I miss Creampuff.
He is a young, blonde, handsome personal trainer who tolerated me, even on the days when I would sweat nothing but vodka.
I am missing him because this week I went to the gym (and did yoga!) for the first time in more than 2 years. Even though I walk on average 3 miles a day because I am living life with no car, I went to the GYM. Creampuff would be so proud of me.
For 18 months, I have been recovering from a horrific abdominal surgery in which a skilled surgeon more or less sawed me in half, effectively removing masses of scar tissue that had been limiting my movements for at least 6 months prior to that. The good news is that I no longer have daily pain; I rarely have a day when I even think about my GI tract, which to someone plagued over the years (almost 20) is nothing short of a miracle. The bad news is that I now have a rather healthy, large ass.
Before the pain had become daily (read: unbearable) I actually worked out bi-weekly with Creampuff, a cherub-faced young man so-named because he looked to me like a dream-faced teen crooner from the 1950s. He was too damn cute, but genuine in his efforts to help me relocate my abs and curb my drinking; he took pains to teach me equipment and techniques that wouldn’t hospitalize me when I did them solo. We never once referenced or discussed the reduction of the Sisters without him blushing (how cute is that, right?) and even though we became friends, he was a tough trainer.
He was newly married and they had a Chihuahua that ruled their house because his wife seemed incapable of training it. I often felt that the advice he asked me about conditioning and training dogs was likely implemented in his house on his wife.
They moved to California for him to pursue his Master’s degree dream,
and with his Beach Bingo looks, he will most likely never return to the east coast.
I have been thinking about Creampuff lately, because my life has finally taken on a rhythm into which I can add (and actually do) regular exercise, including (squeal!) swimming. According to my GP in the US, I am overweight (no shock there) but I have the heart and lungs of a 27 year old, low cholesterol, and the blood pressure of a zombie. I do not take a single prescription medicine. I drink (too much) I smoke (cigars) and I believe that life is too short for diets. But I do believe in hauling your ass to the gym every now and then. I think Creampuff would agree that there is no reason I couldn’t be a size 6 again.
I have friends who SWEAR by the Paleo-life. That’s great. But so is sourdough bread. And bourbon.
Heart disease runs in my family, as do struggles with obesity. I am not being flippant here about people who NEED DIETS. Obesity is (and I am not making a joke here) not a problem to be taken lightly, and if you live in a southern US state, you are statistically at the greatest risk for obesity in the country that has the fattest population in the world (1).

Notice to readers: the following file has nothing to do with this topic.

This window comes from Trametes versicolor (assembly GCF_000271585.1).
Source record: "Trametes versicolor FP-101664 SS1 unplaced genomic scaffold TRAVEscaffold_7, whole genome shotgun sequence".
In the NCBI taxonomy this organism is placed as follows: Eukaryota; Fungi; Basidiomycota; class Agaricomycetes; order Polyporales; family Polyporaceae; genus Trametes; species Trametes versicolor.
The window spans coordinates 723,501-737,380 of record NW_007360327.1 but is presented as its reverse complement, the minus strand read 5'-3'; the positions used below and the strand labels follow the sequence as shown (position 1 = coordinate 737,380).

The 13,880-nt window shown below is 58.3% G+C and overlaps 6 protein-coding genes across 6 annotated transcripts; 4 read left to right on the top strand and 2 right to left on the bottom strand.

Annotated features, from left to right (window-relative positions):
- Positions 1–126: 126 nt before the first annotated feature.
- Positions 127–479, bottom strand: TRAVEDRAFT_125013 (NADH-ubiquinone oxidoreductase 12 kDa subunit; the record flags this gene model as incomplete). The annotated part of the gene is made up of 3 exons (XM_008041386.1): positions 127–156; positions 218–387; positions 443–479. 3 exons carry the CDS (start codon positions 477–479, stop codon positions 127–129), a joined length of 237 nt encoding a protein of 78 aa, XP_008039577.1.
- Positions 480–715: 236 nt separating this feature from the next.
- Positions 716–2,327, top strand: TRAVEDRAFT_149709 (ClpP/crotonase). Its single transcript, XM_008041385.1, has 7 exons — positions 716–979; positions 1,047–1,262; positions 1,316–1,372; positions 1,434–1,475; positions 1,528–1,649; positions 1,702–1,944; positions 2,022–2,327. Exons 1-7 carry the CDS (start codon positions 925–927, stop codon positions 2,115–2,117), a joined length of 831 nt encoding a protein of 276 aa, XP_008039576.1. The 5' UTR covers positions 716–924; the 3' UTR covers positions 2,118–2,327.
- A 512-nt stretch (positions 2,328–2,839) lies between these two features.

I know an obese woman who is so careless with her health that she is about as wide as she is tall; she complains about headaches, back aches and knee problems, (and more) but never does anything about it, through diet or exercise, when she desperately needs both. Why would you live in pain if you could something about it? She claims work, stress, kids, blah blah blah. I’ve never understood how someone can be that lazy, but it’s also habit, too, isn’t it? “The problem that got you into the gym didn’t happen overnight, so you can’t undo it overnight,” says Price, who co-authored the book The Idiots’ Guide to Functional Training.(2) Getting in shape feels overwhelming, and habits are so hard to break, including the ones where you sit on the couch and eat snacks on the daily. I get it. And motivation is key. But if it’s important to you, you find a way to do it, right? (And we’re back full circle to being lazy…)
Part of the reason I don’t believe in diets (for ME) is that I have good eating habits; many developed through hard years of surviving cancer treatments, during which certain foods were simply not possible, and becoming educated about nutrition was synonymous with survival. I’ve been known to go meatless for 3 months, just to give my lower GI a break. And Hurricane is to be given some credit here. The pantry of my childhood never held any snack that had Little Debbie’s face; I was raised to grow and eat vegetables. I am a damn fine cook, and I have better-than-average eating habits, admittedly. And, most recently, my body’s digestive-sensitivity to GMOs has been aided further by moving to a country that has growing restrictions on GM foods and has “opted out” of growing them (3).
So exercise is the path for me. I know this path. I am counting on muscle-memory to help me on this path. I will not “get crazy with it”, as Caddy likes to tell me. (I have the torn rotator cuff from an adult swim team experience two years ago to remind me of that one.)
My friend Ben, in his mid-life crisis, became an ultra-runner.
This is a photo taken of Ben in a race that traversed the SAHARA Desert. #definitionofinsanity
You can learn more about this and his latest craziness on his blog http://www.pussyfootingaround.net,
and also in his up-coming memoir.
Ben had been cautioned by doctors to change his poor (diet and exercise) habits and when he committed to it, boy did he ever. Moved from Kent to Monaco.